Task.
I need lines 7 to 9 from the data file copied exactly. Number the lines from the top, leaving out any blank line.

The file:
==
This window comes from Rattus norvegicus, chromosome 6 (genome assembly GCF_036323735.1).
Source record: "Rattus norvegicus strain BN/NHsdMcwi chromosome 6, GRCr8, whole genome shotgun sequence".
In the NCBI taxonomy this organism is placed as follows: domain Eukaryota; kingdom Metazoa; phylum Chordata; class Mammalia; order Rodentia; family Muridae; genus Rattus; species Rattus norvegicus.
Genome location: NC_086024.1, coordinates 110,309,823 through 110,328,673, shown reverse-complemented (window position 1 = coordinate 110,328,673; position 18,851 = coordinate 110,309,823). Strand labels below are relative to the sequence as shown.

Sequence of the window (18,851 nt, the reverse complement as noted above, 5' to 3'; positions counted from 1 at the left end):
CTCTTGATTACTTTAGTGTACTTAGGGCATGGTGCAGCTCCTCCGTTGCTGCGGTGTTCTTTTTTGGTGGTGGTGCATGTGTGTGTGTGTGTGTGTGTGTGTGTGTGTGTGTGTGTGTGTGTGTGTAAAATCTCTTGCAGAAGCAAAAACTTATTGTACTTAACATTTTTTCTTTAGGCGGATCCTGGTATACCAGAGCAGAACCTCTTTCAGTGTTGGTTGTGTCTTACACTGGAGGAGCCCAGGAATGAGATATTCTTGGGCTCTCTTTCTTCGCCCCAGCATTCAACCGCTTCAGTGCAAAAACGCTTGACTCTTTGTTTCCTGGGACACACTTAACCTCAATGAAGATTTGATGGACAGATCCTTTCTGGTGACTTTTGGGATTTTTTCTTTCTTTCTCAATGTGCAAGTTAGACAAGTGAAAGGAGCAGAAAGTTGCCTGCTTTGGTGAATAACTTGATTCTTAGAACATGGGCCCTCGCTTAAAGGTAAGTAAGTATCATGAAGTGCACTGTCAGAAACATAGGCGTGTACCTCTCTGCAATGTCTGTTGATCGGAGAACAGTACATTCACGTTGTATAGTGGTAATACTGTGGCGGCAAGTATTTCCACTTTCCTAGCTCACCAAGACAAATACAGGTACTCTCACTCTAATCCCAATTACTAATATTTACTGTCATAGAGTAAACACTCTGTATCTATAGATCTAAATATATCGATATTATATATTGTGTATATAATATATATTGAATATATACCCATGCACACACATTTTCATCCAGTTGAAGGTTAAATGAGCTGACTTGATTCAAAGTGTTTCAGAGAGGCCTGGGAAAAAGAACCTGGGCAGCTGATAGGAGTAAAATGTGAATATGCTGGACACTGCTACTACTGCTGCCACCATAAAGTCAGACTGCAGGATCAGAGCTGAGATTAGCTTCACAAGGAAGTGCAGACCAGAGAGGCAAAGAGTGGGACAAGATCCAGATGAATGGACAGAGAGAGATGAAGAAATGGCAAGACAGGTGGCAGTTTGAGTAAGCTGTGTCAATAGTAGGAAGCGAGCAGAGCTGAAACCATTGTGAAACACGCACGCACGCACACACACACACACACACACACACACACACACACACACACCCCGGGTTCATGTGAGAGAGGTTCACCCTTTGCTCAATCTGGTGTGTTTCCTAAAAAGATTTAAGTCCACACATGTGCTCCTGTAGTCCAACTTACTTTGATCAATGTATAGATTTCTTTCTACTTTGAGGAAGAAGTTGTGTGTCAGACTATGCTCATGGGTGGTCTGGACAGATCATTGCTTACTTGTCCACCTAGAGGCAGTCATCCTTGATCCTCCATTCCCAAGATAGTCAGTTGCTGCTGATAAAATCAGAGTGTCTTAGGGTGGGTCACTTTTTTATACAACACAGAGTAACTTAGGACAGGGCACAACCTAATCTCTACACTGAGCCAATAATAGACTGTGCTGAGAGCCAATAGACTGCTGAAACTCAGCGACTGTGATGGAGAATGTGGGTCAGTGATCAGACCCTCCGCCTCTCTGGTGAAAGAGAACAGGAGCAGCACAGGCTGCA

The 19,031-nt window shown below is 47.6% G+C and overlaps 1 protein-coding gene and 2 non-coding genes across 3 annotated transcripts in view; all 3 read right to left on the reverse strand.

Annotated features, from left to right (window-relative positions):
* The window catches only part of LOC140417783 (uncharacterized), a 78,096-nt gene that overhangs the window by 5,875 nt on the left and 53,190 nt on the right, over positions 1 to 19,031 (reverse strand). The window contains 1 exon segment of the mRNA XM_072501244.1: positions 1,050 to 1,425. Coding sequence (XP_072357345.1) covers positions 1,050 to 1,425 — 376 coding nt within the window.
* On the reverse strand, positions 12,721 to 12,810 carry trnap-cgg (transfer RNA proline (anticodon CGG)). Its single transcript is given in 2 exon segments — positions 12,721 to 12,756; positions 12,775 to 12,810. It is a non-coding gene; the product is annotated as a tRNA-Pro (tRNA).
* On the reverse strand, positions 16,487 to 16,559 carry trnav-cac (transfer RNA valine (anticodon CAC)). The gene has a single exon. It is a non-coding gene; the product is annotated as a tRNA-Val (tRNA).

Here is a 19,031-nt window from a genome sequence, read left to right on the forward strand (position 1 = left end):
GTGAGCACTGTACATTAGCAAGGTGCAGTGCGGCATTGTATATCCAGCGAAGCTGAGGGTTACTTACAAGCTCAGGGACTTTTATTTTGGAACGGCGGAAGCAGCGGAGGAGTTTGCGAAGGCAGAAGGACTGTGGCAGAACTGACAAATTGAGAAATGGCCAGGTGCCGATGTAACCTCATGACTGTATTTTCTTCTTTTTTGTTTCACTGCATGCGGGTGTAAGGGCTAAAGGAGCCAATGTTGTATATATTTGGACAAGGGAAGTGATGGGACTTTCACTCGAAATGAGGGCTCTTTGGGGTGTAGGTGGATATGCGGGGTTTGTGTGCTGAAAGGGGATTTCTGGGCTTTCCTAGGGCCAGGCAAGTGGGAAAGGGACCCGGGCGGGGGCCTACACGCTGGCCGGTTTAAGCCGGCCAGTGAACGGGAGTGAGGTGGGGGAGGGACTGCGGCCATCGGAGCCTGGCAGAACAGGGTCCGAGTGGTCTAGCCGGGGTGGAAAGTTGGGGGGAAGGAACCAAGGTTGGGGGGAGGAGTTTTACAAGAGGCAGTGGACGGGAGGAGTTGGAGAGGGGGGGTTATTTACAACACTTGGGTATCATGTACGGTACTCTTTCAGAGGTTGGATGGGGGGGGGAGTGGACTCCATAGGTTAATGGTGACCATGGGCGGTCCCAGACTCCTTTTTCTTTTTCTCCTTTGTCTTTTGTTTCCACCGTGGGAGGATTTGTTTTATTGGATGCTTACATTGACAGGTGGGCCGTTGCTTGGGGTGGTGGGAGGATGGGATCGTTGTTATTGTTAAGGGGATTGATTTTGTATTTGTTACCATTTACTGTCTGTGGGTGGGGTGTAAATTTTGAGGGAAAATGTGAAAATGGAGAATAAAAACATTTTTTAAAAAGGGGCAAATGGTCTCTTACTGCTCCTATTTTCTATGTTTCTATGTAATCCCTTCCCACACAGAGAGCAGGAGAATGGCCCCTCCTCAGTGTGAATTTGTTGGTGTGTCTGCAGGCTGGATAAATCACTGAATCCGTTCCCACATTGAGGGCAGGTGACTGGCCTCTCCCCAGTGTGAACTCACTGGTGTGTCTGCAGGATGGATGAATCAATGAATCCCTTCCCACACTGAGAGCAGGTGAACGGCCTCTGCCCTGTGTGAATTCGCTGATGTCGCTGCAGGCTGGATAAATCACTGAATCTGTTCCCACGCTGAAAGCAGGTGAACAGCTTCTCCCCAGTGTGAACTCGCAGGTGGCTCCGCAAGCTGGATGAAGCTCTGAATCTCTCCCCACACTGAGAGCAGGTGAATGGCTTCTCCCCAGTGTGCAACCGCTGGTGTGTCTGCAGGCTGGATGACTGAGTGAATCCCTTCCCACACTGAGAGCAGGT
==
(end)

The 19,031-nt window shown below is 47.6% G+C and overlaps 1 protein-coding gene and 2 non-coding genes across 3 annotated transcripts in view; all 3 read right to left on the reverse strand.

Annotated features, from left to right (window-relative positions):
* The window catches only part of LOC140417783 (uncharacterized), a 78,096-nt gene that overhangs the window by 5,875 nt on the left and 53,190 nt on the right, over positions 1 to 19,031 (reverse strand). The window contains 1 exon segment of the mRNA XM_072501244.1: positions 1,050 to 1,425. Coding sequence (XP_072357345.1) covers positions 1,050 to 1,425 — 376 coding nt within the window.